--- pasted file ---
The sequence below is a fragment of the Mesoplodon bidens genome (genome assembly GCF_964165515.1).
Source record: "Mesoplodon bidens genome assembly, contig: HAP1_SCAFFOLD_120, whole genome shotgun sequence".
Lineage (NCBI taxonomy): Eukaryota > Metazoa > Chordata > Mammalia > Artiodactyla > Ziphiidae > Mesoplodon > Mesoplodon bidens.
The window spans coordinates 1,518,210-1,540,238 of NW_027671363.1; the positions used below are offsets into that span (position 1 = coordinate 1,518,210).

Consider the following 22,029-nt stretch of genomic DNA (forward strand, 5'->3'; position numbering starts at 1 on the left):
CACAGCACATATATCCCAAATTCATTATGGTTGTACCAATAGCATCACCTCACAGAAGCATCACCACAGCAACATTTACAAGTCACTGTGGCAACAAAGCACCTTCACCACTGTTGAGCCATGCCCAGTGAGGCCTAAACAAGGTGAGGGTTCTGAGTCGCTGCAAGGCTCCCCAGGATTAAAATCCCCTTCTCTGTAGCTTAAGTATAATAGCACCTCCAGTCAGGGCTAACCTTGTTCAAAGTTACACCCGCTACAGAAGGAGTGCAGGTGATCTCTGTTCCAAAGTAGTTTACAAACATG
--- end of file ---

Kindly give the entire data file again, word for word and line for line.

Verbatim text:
The sequence below is a fragment of the Mesoplodon bidens genome (genome assembly GCF_964165515.1).
Source record: "Mesoplodon bidens genome assembly, contig: HAP1_SCAFFOLD_120, whole genome shotgun sequence".
Lineage (NCBI taxonomy): Eukaryota > Metazoa > Chordata > Mammalia > Artiodactyla > Ziphiidae > Mesoplodon > Mesoplodon bidens.
The window spans coordinates 1,518,210-1,540,238 of NW_027671363.1; the positions used below are offsets into that span (position 1 = coordinate 1,518,210).

Consider the following 22,029-nt stretch of genomic DNA (forward strand, 5'->3'; position numbering starts at 1 on the left):
CACAGCACATATATCCCAAATTCATTATGGTTGTACCAATAGCATCACCTCACAGAAGCATCACCACAGCAACATTTACAAGTCACTGTGGCAACAAAGCACCTTCACCACTGTTGAGCCATGCCCAGTGAGGCCTAAACAAGGTGAGGGTTCTGAGTCGCTGCAAGGCTCCCCAGGATTAAAATCCCCTTCTCTGTAGCTTAAGTATAATAGCACCTCCAGTCAGGGCTAACCTTGTTCAAAGTTACACCCGCTACAGAAGGAGTGCAGGTGATCTCTGTTCCAAAGTAGTTTACAAACATG